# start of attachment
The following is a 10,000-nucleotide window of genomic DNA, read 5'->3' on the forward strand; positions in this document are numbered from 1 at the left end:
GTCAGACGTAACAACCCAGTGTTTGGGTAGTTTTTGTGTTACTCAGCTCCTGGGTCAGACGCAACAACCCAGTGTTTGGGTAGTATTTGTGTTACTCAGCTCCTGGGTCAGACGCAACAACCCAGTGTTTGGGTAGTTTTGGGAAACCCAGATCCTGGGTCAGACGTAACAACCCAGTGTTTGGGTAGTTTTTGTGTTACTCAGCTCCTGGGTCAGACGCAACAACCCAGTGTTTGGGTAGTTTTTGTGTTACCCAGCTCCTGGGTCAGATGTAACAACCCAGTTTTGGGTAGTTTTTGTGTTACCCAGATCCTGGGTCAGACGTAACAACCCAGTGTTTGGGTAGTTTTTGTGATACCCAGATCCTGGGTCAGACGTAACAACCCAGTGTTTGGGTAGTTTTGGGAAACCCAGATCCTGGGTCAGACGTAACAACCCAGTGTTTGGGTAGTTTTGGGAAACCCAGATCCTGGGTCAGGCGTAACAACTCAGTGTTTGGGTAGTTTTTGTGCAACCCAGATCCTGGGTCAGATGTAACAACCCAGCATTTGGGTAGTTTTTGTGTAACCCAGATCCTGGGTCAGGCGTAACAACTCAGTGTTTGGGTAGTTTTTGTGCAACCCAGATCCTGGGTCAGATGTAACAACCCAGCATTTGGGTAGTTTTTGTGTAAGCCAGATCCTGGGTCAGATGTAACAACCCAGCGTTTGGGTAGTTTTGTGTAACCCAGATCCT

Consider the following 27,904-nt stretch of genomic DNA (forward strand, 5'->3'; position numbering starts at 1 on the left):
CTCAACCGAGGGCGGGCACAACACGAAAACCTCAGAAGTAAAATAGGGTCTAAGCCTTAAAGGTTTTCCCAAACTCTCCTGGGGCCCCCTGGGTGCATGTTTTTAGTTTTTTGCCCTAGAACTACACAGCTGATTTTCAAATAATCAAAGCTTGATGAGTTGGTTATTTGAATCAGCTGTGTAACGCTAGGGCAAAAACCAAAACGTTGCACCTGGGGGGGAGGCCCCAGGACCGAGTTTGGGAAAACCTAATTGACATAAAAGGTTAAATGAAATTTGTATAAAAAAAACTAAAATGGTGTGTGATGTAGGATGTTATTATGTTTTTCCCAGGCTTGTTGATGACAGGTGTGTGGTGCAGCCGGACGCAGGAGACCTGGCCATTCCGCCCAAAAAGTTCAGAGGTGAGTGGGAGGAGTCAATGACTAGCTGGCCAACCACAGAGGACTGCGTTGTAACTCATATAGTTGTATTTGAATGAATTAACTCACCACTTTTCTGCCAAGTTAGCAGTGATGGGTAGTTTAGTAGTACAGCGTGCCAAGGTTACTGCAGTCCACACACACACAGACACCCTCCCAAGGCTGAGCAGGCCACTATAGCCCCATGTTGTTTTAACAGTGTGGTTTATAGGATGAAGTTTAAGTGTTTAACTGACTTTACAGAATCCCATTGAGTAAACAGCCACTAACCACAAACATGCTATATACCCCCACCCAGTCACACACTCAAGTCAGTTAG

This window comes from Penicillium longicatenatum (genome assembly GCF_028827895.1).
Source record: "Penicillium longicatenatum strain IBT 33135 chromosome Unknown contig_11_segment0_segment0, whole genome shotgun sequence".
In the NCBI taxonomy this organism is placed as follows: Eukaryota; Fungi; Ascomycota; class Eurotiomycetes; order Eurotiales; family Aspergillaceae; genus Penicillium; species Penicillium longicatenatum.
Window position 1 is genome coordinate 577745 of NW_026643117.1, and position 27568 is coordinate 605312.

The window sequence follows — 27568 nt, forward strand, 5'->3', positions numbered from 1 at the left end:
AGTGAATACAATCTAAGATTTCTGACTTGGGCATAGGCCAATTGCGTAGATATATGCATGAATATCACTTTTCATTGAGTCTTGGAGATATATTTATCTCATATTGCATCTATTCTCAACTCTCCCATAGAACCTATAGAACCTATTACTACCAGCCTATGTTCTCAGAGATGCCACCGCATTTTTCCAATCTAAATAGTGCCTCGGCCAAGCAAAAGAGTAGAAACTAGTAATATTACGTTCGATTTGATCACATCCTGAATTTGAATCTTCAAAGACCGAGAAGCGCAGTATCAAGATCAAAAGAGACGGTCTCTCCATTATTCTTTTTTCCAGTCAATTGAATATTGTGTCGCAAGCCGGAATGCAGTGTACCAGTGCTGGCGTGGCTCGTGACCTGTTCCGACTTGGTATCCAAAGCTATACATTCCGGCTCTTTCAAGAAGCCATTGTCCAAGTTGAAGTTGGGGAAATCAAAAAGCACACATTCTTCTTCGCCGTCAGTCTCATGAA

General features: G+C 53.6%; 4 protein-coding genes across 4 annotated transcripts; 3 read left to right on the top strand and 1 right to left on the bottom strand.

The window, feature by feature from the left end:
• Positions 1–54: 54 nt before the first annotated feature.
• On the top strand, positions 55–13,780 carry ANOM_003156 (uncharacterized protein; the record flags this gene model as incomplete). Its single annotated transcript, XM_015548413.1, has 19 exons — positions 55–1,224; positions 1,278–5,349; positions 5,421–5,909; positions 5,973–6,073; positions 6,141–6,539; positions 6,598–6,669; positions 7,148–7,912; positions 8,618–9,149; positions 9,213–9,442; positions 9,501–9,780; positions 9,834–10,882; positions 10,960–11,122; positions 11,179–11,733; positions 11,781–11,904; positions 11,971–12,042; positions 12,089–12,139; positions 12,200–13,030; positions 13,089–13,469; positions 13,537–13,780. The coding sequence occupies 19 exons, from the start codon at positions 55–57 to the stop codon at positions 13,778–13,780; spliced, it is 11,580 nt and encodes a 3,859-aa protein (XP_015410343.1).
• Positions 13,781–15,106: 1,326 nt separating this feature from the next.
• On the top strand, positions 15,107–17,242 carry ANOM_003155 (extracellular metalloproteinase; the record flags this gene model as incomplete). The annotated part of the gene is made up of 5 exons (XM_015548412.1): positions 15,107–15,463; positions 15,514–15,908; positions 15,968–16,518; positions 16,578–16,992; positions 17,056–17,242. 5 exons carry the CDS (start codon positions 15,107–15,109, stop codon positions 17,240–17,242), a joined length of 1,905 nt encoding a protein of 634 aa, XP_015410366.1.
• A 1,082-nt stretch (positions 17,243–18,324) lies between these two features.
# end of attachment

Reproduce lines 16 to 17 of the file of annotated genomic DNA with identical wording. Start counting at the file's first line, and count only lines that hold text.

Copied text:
• On the top strand, positions 15,107–17,242 carry ANOM_003155 (extracellular metalloproteinase; the record flags this gene model as incomplete). The annotated part of the gene is made up of 5 exons (XM_015548412.1): positions 15,107–15,463; positions 15,514–15,908; positions 15,968–16,518; positions 16,578–16,992; positions 17,056–17,242. 5 exons carry the CDS (start codon positions 15,107–15,109, stop codon positions 17,240–17,242), a joined length of 1,905 nt encoding a protein of 634 aa, XP_015410366.1.
• A 1,082-nt stretch (positions 17,243–18,324) lies between these two features.